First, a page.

No Matter How Good, Scripted Conversations Have Nothing On An Authentic Story
by Belinda Dronkers-Laureta on May 11th, 2016

Keeping Families Together

The Asian And Pacific Islander Family Pride Blog

April 20, 2012

No Matter How Good, Scripted Conversations Have Nothing On An Authentic Story


This was a good week. One with fresh insights into what may work and what will definitely not work when talking to people who see nothing wrong with denying LGBT persons rights enjoyed by every other citizen and convincing them otherwise. It’s the convincing that is the problem, because convincing requires that the talking must be in carefully attended to: choose words and tone to make the listener receptive, avoid making him or her defensive. When two people with different opinions agree to talk and listen to each other, a golden opportunity exists to come to a mutual understanding.

We Learned From The Breakthrough Conversation Project

We went to a training session put up by the Breakthrough Conversation Project. This is a public education project from the Equality California Institute “designed to identify and overcome the psychological, cultural and emotional triggers related to LGBT people and kids that drive down societal and political support for lesbian, gay, bisexual and transgender equality–including the freedom to marry.” The people responsible for the course content were professionals who do thoroughgoing research on effective communication. They tested their theories in fiercely fought LGBT campaigns in several states and distilled their experiences into lessons learned.

We learned a lot. For example, avoid saying Civil Rights, because that term belongs to Black Americans some of who get upset when we appropriate that term for our purposes. Use Equal Rights instead. Also avoid terms like “marriage equality,” “same sex marriage,” “gay marriage,” or “right to marry.” Instead use: “marriage,” “freedom to marry,” or “marriage for same sex couples.” The idea is avoid putting the listener on the defensive by using terms that the media overused and loaded with negative meanings. We were shown strategies to connect with those who are conflicted about marriage for same sex couples. For example, build empathy by emphasizing that exclusion from marriage hurts couples and families and tell stories that illustrate the hurt. The latter we didn’t need to be told. We know from nearly twenty years of experience that stories are the most powerful way to connect with other people.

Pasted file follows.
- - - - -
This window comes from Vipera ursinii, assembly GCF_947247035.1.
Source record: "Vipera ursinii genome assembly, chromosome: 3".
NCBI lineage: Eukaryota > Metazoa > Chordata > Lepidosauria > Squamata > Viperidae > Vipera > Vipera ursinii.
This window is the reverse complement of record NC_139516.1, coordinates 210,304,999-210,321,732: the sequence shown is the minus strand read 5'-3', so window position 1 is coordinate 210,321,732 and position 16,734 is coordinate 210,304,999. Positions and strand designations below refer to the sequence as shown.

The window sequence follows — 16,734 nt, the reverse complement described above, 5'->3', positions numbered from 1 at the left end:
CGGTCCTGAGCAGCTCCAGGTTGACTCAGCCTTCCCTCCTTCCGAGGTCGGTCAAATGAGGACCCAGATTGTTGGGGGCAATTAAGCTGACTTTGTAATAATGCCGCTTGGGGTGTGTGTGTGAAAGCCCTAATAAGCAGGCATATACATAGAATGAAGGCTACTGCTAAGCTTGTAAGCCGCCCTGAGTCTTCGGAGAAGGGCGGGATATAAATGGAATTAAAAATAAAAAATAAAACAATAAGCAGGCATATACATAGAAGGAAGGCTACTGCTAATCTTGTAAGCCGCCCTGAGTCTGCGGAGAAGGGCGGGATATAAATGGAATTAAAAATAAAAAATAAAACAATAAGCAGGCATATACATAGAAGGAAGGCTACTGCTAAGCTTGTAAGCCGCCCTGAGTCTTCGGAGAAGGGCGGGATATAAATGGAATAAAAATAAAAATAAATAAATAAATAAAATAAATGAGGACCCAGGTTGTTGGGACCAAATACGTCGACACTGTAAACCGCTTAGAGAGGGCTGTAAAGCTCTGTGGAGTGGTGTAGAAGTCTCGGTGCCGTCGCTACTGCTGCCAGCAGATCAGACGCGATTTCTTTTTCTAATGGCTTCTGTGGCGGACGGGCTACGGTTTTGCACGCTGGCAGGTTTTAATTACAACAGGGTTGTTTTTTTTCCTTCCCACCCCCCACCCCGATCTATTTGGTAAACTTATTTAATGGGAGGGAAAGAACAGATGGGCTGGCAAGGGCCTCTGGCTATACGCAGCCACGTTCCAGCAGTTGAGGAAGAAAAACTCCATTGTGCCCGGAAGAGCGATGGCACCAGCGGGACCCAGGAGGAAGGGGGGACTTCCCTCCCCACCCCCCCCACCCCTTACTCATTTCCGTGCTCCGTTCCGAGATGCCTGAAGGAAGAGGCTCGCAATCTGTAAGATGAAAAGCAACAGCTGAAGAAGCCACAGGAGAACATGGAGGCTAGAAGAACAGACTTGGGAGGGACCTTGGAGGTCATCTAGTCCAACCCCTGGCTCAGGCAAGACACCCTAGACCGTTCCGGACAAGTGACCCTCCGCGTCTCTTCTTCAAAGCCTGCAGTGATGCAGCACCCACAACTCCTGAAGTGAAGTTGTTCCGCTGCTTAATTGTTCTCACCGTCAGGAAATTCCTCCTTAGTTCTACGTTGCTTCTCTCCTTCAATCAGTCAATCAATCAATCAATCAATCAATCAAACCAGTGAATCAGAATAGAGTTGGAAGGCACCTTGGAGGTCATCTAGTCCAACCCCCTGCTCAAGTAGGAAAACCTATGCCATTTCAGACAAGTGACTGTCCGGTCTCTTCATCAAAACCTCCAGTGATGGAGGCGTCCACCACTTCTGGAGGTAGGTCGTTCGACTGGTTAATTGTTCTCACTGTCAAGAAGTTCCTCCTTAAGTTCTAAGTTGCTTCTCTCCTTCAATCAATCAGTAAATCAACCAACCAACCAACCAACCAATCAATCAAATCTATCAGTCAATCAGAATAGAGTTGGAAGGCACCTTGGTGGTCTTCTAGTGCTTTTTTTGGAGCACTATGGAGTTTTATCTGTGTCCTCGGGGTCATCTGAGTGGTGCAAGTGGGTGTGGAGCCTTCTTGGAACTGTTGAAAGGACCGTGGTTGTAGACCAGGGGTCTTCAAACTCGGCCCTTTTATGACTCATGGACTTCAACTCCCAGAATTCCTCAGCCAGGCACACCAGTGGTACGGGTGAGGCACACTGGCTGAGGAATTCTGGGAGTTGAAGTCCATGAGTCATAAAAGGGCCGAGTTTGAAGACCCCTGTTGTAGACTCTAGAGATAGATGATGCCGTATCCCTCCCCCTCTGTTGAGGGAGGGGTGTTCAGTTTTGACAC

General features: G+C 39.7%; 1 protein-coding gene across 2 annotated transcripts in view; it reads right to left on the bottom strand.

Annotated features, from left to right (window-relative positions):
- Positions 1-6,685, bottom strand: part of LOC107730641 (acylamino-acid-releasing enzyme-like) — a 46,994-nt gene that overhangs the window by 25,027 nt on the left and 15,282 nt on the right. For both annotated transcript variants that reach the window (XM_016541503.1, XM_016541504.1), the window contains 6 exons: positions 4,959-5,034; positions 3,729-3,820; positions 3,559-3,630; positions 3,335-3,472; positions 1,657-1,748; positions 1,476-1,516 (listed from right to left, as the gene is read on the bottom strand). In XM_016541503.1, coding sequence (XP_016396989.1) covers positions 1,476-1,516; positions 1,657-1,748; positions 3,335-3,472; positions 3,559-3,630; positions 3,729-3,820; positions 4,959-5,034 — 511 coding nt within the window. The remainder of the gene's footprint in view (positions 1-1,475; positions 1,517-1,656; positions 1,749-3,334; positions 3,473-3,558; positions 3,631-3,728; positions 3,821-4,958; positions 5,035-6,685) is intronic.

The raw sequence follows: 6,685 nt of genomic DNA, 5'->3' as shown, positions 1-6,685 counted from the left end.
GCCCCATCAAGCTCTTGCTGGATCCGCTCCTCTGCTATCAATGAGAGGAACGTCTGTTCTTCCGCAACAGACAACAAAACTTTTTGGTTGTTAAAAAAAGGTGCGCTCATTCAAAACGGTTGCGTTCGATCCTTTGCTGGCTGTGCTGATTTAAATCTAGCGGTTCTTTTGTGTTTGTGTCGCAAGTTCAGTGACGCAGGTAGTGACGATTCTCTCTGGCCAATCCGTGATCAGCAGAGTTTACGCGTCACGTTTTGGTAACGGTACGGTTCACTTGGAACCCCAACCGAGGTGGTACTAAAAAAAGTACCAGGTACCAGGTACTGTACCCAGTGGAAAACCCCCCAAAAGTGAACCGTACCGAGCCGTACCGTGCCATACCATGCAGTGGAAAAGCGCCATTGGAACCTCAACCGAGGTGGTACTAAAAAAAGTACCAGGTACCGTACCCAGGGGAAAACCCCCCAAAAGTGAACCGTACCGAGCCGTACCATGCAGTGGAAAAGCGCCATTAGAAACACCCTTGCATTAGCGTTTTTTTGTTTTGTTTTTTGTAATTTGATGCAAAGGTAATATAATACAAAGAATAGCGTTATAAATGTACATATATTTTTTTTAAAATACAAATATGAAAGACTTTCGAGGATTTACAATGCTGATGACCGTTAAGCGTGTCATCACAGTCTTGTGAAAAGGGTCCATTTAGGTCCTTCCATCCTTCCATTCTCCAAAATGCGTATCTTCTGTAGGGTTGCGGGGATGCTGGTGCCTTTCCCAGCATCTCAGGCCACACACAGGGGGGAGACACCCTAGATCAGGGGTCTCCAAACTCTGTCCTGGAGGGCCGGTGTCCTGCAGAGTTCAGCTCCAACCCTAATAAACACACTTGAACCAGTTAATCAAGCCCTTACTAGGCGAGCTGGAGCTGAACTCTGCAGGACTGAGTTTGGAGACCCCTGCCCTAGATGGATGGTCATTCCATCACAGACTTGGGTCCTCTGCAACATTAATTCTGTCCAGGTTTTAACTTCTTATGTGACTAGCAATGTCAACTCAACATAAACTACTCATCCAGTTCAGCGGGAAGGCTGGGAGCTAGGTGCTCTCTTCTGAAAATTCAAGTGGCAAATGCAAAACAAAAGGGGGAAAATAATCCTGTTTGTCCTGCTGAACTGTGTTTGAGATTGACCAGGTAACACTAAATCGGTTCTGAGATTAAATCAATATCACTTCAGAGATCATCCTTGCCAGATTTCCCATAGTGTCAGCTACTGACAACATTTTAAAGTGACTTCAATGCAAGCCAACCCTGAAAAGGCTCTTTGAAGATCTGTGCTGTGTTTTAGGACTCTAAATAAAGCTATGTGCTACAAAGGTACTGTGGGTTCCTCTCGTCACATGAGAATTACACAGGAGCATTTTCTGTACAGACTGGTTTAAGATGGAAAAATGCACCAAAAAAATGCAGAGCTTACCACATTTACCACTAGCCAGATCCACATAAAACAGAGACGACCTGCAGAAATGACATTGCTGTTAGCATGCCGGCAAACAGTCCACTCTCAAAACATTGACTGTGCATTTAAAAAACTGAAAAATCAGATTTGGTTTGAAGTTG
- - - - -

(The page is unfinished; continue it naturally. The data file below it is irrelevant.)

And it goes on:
But We Probably Won’t Use All We Learned

What the Breakthrough Conversation Project learned during their campaigns and shared with us is priceless, but the application of their knowledge is not for what we do. The lessons they imparted are framed to do political battle. They do analysis on voter patterns, they research what messages work, and then they come up with what to say, how to say it, and what to emphasize. Theirs are public campaigns to prevail at the ballot box; ours is a one on one conversation with a parent to keep a family together now that a child has come out.

This difference in purpose became clear when during a staged role play the parent of a third grader asked the teacher: “What am I going to say, when my child comes home and asks: ‘Daddy, what is gay?’” It caught the teacher flat footed. She stumbled and hemmed and hawed, then came out of her role, turned to us class participants and said that this was an answer the Project was still researching. What? A child heard an unfamiliar term and wants to know what it means. He or she is not interested in the theories of sexual orientation or consequences of a wrong answer in the voting booth. Most people in the room know what the answer is. Gay is a man who falls in love with another man or a woman who falls in love with another woman just like Daddy fell in love with Mommy. If a parent is as lucky as we are, he or she can point to an example: Gay is like Uncle Lance who loves Uncle Francis.

We learned from our class work but will apply it very carefully, because each conversation is unique and stands by itself. And that is why we collect and tell stories: to show our families they are not alone.

Belinda and John Dronkers-Laureta are board members of Asian & Pacific Islander Family Pride

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